In December 2013 Jen was on duty, patrolling in a police vehicle during a seasonal Drink Drive campaign. Jen began pursuit of an uninsured vehicle. As she approached a two-way junction, a vehicle came out into the road directly ahead of her, the driver at the wheel hadn’t seen or heard her approach. She hit the car, side on.

Jen returned to duty immediately. Some days later, she was informed her that the driver of the other vehicle had died. She was devastated.
Jen spent Christmas at home on advice from her GP, awaiting information about what would happen next. In January, she returned to work, but in her own words, “really struggled”. She felt isolated and ignored, not knowing what would happen next.

This is when she contacted the federation, and was allocated a solicitor who met her at her home. She wasn’t required to make a statement at this time, and this left her feeling very uncertain about process, and feeling unsupported, but as a member of the Group Insurance Scheme, she was offered counselling.

Whilst the investigation continued Jen felt ill informed about what was coming next, she says, “It was just as if nothing had happened, and I was really, really struggling at work as a result.”

In April 2014 she was served with notices, for driving with undue care and attention. She was interviewed under caution and gave her statement. In car evidence was also examined at this time. This was a very low point for Jen, and she felt had to “prove her innocence”. She was banned from driving at work during the investigation, and moved into an interim role.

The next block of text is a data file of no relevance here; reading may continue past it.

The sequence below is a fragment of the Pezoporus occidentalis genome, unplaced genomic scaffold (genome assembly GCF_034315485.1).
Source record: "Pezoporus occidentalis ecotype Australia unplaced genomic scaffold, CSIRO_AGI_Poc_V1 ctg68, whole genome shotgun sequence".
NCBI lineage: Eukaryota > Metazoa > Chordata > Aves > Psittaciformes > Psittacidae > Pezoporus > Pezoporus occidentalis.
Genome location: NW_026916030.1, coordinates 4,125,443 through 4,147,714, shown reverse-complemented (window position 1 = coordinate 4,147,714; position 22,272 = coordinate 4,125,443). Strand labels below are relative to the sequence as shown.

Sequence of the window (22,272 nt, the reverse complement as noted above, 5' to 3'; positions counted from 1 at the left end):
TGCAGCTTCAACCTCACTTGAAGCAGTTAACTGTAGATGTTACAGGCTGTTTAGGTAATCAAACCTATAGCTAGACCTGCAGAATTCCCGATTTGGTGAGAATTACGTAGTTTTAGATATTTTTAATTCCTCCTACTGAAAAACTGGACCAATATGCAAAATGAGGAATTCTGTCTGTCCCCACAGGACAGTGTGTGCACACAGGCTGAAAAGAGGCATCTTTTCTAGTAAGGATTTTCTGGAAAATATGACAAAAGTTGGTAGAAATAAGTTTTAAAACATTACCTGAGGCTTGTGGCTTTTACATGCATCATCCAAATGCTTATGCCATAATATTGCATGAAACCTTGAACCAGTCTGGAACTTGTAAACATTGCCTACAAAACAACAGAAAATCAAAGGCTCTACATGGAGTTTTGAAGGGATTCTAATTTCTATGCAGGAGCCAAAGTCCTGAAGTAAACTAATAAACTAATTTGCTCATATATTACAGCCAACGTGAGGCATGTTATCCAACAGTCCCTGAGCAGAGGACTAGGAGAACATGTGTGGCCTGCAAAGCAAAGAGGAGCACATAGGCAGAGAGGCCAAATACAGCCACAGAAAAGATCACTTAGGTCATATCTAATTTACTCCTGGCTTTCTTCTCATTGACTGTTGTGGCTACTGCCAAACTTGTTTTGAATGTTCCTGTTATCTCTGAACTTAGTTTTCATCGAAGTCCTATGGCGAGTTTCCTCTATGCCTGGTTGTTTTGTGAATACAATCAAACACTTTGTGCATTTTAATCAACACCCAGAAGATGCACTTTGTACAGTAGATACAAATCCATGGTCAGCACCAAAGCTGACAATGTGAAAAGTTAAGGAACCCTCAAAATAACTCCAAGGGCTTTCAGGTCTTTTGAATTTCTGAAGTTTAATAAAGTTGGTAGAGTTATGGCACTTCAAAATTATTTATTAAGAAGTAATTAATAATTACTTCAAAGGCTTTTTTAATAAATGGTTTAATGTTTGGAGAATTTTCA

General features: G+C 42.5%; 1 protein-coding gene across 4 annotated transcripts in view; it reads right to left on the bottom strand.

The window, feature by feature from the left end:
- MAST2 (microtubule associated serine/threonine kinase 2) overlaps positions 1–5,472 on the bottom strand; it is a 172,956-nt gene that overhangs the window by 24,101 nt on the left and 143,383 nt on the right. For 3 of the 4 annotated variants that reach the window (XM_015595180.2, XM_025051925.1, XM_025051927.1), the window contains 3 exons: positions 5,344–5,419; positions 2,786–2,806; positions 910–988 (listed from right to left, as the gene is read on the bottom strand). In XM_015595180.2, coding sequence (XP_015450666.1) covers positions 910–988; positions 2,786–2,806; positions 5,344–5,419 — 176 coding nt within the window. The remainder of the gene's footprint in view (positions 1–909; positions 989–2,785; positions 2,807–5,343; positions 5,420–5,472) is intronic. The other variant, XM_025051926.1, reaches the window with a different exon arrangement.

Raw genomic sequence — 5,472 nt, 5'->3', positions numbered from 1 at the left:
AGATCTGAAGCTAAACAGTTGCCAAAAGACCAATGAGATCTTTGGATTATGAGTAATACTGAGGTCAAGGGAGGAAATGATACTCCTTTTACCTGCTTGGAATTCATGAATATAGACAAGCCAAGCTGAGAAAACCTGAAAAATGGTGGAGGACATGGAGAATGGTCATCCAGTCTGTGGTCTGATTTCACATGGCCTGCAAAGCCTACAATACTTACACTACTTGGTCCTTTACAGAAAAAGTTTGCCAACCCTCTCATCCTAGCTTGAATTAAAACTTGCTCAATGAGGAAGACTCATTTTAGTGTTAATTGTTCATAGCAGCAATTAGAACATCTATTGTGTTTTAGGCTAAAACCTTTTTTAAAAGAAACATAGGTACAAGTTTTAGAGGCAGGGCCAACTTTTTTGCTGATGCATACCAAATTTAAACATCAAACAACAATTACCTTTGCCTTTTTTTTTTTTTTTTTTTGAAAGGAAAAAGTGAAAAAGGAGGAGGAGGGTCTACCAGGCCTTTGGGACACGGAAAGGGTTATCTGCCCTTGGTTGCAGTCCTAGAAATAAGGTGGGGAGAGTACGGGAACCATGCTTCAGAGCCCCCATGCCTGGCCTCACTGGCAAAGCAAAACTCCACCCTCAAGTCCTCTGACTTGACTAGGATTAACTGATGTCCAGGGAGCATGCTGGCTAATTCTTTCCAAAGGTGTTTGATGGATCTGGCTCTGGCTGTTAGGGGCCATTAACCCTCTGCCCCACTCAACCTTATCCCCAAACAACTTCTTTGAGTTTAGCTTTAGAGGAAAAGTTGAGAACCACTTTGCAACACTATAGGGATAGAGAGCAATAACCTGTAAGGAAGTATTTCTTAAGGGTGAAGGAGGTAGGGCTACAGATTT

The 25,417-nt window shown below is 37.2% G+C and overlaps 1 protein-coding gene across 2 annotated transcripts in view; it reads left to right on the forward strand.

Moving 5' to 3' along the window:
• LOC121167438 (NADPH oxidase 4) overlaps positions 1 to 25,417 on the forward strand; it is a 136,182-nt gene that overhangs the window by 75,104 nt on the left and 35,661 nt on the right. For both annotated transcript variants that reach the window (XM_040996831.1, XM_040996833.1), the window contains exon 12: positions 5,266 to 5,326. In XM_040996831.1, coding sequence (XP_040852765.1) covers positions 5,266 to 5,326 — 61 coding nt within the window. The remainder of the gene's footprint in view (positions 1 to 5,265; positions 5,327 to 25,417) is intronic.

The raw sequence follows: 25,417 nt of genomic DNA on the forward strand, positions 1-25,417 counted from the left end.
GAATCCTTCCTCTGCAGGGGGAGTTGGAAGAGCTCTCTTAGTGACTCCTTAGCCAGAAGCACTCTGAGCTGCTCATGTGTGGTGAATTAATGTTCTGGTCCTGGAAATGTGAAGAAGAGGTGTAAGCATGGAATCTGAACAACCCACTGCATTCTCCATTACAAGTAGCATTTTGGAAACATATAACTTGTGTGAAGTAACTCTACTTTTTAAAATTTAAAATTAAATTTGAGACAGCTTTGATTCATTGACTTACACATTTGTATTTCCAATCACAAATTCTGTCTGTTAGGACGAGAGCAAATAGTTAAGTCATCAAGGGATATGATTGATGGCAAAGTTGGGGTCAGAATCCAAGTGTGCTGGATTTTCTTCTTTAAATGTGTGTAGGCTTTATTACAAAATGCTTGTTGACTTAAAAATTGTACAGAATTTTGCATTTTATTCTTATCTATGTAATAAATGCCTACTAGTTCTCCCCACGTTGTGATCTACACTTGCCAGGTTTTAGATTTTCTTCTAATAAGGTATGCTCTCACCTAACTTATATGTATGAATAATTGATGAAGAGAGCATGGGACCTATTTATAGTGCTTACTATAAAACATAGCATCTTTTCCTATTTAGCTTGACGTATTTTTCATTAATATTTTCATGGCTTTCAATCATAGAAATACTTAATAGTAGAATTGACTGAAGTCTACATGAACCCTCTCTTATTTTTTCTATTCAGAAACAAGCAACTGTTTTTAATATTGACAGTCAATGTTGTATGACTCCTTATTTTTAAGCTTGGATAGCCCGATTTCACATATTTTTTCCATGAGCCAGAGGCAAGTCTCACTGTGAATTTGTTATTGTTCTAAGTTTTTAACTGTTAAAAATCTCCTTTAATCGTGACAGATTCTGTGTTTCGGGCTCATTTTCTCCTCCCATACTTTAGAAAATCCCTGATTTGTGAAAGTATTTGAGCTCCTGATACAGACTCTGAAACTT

At the inquest, Jen gave evidence and was represented and supported by the federation, and was grateful for the presence of her Chief Inspector. The coroner recorded a verdict of death by traffic collision. The coroner apportioned no blame on Jen for the death of the other driver.

At the end of July 2014 Jen was informed of the decision that there was no case to answer for any formal misconduct.

Three years later, Jen was returned to a driving role in a new team. Her symptoms of PTSD heightened, with fears about safety top of mind. She had recurrent nightmares, acute symptoms of anxiety, and worried all the time.

In September, Jen once again went to seek help and advice, from an past colleague, and from the federation. This time, she worked with Lisa Davies and says simply, “Lisa was brilliant. She said, we need to get you out, and do whatever it takes”. With help from the federation, a temporary role was identified. In March 2017, Jen took up a new, non-driving role.

We asked Jen, “What advice would you offer to a colleague based on your experience?”

She said, “Reach out, that’s what the federation is for. I felt isolated and really struggled for too long, not knowing what was going to happened to me, or when. With hindsight, I do wish that the federation had contacted me right away, because it was a very distressing time. But once I had their support, things started to get better. I wouldn’t be where I am today if it hadn’t been for the help I received.”

Jen is not this service user’s real name.

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